The Wonderful World of Powell’s Books

Contributed by: Cris Paschild

Cris Paschild is the head of special collections and the university archivist at Portland State University Library.  As a local high school student, she cut class on a regular basis to roam the aisles of Powell’s.  

Powell’s Books: “the largest used and new bookstore in the world”

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A visit to Portland would not be complete for any book lover without a visit to Powell’s. In a city that has undergone great changes, Powell’s Books remains a constant.  Founded in 1971 by Walter Powell and later purchased by his son, Michael Powell, its flagship store has been at its current location since 1979.   Dubbed Powell’s City of Books, it fills an entire downtown block.  The labyrinth of its color-coded rooms and its three levels, home to 3,500 subject sections, are best navigated with a map, available in print at all entrances.  

The shelves of Powell’s hold almost as many used books as new.  Locals still sweep their home for books to bring to the buying counter, only to find themselves walking out with bags full again, unable to resist picking up another round of titles immediately after.  There are seemingly endless temptations for all, whatever the interest.  The Orange Room hosts rows and rows of cookbooks of every cuisine and for every technique.  The Yellow Room, home to the Sci Fi, Fantasy, Mystery, Horror, Thrillers and Manga sections, may be the best for book cover eye candy, rivaled only by the immediately adjacent Graphic Novel section.  For those looking for an extra special souvenir, the Pearl Room on the third floor is home to the rare book room.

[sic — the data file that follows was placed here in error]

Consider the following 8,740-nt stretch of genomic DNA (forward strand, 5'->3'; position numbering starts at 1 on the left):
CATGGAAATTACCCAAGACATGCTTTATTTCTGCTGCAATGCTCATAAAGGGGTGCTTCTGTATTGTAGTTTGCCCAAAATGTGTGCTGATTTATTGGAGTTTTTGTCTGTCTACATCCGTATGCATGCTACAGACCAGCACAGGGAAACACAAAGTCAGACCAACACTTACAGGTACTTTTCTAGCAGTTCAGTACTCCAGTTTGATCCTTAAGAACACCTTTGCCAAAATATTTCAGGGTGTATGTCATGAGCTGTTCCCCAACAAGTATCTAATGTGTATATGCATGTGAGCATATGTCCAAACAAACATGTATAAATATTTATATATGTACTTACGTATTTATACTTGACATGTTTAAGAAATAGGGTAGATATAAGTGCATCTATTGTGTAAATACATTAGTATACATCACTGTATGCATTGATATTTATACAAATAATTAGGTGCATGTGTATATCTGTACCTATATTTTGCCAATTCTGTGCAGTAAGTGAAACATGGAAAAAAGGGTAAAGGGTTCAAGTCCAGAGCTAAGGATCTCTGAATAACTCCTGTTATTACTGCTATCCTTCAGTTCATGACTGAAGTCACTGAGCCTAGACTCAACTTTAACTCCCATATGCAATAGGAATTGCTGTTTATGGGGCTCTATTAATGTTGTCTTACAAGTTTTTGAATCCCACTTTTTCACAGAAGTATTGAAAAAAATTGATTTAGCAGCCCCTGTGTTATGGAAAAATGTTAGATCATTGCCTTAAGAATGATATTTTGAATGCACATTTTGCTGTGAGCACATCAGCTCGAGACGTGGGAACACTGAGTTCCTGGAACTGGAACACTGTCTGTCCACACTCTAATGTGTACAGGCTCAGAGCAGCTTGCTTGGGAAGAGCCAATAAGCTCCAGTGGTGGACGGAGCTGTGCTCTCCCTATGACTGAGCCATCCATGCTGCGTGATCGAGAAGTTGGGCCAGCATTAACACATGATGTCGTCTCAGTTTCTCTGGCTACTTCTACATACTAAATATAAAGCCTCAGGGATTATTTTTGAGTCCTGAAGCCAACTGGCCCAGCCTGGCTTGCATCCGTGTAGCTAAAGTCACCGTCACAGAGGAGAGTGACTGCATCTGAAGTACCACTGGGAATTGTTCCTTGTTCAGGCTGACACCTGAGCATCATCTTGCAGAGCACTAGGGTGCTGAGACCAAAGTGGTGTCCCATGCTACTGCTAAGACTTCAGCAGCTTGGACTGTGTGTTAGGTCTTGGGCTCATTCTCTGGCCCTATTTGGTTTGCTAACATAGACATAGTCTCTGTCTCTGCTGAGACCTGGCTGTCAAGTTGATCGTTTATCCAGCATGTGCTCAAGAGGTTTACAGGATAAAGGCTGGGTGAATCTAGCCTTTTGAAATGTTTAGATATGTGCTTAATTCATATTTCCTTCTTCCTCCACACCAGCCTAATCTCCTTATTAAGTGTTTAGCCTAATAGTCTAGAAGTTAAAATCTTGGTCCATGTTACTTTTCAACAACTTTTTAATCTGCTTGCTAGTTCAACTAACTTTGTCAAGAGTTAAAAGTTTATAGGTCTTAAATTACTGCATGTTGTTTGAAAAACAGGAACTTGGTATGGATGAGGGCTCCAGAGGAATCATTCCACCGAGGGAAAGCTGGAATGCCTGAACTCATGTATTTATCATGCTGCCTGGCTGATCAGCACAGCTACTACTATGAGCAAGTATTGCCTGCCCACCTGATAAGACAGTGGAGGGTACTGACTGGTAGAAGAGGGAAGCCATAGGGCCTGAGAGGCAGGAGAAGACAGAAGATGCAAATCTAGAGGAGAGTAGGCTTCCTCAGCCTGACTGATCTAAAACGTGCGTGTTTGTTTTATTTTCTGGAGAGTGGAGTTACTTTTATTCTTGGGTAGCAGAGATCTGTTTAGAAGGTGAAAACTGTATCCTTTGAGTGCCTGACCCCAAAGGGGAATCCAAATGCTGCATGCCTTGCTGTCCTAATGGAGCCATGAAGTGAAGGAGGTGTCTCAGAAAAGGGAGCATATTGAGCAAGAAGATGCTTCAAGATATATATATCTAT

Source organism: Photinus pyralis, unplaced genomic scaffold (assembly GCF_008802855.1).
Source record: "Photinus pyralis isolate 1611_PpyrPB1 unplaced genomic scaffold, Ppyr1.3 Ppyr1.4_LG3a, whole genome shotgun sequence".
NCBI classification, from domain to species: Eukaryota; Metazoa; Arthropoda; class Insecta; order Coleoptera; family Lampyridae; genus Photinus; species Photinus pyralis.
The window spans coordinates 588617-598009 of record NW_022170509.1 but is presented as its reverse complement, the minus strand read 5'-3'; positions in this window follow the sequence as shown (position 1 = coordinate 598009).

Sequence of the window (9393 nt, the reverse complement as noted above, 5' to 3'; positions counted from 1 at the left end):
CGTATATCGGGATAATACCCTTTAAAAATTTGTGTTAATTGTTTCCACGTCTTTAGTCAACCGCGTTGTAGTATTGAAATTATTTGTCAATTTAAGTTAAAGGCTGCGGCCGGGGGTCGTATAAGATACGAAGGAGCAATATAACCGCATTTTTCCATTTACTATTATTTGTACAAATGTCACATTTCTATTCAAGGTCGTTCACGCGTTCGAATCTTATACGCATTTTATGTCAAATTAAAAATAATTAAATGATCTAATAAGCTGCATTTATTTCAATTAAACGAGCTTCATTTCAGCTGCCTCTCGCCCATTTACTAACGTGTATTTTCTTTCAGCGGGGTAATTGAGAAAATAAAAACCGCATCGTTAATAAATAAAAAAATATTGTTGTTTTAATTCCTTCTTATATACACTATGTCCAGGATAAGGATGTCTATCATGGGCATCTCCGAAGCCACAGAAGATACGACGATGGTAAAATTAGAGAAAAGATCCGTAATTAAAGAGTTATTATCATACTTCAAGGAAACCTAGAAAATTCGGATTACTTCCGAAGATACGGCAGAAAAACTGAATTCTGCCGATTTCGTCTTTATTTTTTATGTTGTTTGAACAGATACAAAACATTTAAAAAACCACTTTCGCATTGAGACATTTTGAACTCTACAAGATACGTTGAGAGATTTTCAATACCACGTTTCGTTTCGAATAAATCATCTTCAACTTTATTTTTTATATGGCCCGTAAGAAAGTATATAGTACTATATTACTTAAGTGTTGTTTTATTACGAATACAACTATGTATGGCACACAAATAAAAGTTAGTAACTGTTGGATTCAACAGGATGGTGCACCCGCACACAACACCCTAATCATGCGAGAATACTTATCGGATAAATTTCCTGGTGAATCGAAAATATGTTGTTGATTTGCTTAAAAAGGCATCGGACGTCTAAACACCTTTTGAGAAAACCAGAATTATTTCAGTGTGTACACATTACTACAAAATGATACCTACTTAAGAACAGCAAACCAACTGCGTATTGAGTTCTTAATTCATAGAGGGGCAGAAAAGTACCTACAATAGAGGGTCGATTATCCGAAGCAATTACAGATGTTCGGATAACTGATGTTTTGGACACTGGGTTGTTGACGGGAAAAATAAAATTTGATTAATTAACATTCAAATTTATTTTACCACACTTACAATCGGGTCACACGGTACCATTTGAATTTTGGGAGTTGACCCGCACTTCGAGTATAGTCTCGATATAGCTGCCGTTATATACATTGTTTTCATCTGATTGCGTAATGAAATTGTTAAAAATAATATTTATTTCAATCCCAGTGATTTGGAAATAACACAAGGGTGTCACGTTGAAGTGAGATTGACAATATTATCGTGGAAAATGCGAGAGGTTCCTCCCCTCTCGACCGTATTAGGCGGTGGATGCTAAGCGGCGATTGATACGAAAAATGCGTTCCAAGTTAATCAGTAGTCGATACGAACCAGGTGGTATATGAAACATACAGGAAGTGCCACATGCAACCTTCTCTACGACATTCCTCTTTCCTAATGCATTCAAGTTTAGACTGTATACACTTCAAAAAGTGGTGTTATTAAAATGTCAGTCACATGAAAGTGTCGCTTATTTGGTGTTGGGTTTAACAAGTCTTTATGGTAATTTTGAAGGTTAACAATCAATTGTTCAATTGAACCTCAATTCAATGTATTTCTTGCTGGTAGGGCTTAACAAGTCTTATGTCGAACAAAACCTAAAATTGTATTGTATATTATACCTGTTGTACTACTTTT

As online shopping boomed and corporate entities rose to dominance, the always independent Powell’s had to respond accordingly, establishing a retail website.  Nonetheless, as larger bookstore chains like Borders fell, the long-term fate of Powell’s appeared uncertain too.  However, as the market stabilized, so did Powell’s and today the store is busier than ever.  And while it has recently added more gifts and tourist-focused bling to its inventory, books are still its heart and soul.  The space itself has also managed to retain much of its old school Portland feel.  The main aisles may become congested with out of town visitors but quiet spaces for browsing and on-the-spot reading still abound.  

If you find yourself wanting to linger, there’s a coffee shop onsite.  Or you can take a break at one of the nearby restaurants, bars or bakeries.  McMenamins’ Zeus Café, two blocks up Burnside, is a good choice for a relaxed brunch or lunch in a building that holds its own share of Portland history.  

And as July gets closer, be sure to check out Powell’s calendar for visiting authors and other book-related events.   

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